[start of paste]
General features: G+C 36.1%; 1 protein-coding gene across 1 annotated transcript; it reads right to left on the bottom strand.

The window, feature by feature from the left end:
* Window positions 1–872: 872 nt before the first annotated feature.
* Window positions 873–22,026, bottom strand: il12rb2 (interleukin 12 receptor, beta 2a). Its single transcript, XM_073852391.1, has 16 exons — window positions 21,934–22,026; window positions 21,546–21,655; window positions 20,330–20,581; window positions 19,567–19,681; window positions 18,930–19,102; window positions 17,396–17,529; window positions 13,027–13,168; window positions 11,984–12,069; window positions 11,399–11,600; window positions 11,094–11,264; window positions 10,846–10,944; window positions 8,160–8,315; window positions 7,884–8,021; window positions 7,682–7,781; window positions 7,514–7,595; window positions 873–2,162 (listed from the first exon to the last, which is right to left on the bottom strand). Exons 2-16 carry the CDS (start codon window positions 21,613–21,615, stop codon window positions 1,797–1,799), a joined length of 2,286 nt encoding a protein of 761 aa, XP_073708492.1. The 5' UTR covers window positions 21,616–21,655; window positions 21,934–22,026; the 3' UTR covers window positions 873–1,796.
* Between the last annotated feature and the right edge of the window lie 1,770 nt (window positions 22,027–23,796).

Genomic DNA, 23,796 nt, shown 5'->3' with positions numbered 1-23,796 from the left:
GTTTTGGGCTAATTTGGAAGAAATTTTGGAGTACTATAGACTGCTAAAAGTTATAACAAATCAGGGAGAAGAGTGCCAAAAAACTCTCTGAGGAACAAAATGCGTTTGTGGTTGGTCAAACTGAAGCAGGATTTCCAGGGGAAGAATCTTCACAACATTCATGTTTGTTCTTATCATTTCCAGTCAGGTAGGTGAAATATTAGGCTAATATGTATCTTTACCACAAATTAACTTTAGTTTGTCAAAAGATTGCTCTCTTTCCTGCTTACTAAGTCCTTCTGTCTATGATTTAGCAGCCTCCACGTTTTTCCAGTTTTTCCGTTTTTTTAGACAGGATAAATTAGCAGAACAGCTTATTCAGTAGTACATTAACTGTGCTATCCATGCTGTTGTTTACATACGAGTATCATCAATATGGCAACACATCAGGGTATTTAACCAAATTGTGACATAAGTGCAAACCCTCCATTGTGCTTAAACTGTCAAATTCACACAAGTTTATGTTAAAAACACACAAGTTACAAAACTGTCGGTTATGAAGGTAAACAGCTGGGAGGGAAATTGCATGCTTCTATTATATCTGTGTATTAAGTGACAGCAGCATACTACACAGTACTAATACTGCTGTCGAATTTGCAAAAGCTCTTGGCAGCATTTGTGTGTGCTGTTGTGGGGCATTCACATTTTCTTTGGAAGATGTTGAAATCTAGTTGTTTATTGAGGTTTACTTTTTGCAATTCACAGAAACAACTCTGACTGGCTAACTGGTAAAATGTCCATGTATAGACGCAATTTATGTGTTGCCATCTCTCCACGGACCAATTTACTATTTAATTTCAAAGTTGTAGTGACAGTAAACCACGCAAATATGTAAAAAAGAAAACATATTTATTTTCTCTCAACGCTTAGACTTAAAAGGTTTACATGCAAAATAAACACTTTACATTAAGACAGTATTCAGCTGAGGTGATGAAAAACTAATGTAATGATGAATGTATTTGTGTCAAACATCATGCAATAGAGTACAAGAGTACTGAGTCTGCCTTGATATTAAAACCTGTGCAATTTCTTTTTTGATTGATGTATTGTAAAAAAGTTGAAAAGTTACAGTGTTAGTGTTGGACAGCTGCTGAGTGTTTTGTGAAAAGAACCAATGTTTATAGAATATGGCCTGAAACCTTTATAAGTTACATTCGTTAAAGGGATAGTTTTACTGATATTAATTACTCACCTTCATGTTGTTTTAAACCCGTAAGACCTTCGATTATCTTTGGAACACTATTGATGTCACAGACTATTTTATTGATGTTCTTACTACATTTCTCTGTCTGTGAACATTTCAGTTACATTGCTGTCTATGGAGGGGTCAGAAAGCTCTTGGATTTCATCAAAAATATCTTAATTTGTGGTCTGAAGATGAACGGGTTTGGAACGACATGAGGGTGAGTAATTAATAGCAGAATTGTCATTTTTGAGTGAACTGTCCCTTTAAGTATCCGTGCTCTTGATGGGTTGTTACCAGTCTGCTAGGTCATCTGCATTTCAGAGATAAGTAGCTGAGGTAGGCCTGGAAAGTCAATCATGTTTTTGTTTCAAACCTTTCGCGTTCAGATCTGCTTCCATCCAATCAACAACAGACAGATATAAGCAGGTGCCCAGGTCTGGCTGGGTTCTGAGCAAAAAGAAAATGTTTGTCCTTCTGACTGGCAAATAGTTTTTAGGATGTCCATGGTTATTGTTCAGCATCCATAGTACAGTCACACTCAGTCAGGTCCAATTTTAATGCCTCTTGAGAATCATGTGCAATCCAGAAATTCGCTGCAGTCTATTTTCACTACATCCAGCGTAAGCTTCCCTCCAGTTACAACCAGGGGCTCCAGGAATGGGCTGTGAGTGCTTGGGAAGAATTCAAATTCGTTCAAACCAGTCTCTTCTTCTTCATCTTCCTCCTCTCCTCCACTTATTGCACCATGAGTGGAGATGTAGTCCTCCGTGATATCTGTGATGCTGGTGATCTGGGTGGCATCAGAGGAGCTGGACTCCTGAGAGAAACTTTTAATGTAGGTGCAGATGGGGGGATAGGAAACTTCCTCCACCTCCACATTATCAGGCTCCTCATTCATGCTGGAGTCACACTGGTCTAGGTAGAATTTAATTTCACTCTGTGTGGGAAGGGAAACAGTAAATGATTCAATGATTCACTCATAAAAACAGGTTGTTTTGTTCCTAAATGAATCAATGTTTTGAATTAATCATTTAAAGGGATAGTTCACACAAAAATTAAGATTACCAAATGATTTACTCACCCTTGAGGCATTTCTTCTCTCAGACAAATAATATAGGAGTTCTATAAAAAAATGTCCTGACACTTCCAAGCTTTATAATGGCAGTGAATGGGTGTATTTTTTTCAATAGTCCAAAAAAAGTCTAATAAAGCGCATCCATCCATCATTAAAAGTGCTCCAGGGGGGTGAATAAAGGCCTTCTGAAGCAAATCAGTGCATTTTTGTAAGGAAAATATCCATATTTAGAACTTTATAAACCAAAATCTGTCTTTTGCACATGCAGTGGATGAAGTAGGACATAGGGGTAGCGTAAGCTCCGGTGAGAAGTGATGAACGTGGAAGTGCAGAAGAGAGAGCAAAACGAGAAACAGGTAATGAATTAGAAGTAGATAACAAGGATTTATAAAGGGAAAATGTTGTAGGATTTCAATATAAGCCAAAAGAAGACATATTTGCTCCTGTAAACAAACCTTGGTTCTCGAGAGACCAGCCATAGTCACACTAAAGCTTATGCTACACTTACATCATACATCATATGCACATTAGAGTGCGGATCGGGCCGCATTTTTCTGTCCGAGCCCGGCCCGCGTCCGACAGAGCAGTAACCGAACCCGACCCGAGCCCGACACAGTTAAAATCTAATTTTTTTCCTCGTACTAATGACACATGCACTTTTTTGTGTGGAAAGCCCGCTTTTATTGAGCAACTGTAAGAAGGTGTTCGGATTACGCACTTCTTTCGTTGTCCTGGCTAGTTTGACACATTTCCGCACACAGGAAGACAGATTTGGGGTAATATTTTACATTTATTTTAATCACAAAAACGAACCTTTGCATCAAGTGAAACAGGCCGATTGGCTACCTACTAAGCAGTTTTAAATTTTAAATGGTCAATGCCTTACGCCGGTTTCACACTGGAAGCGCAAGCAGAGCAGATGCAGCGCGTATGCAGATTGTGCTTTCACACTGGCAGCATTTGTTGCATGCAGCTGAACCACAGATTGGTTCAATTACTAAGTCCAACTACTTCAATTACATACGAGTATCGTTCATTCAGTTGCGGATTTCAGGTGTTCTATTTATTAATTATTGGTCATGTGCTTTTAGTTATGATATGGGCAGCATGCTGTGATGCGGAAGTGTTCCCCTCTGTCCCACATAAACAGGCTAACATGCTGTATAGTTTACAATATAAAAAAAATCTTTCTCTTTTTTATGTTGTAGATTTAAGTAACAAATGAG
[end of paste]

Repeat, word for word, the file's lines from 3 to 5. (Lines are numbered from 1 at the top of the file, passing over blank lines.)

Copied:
* Window positions 1–872: 872 nt before the first annotated feature.
* Window positions 873–22,026, bottom strand: il12rb2 (interleukin 12 receptor, beta 2a). Its single transcript, XM_073852391.1, has 16 exons — window positions 21,934–22,026; window positions 21,546–21,655; window positions 20,330–20,581; window positions 19,567–19,681; window positions 18,930–19,102; window positions 17,396–17,529; window positions 13,027–13,168; window positions 11,984–12,069; window positions 11,399–11,600; window positions 11,094–11,264; window positions 10,846–10,944; window positions 8,160–8,315; window positions 7,884–8,021; window positions 7,682–7,781; window positions 7,514–7,595; window positions 873–2,162 (listed from the first exon to the last, which is right to left on the bottom strand). Exons 2-16 carry the CDS (start codon window positions 21,613–21,615, stop codon window positions 1,797–1,799), a joined length of 2,286 nt encoding a protein of 761 aa, XP_073708492.1. The 5' UTR covers window positions 21,616–21,655; window positions 21,934–22,026; the 3' UTR covers window positions 873–1,796.
* Between the last annotated feature and the right edge of the window lie 1,770 nt (window positions 22,027–23,796).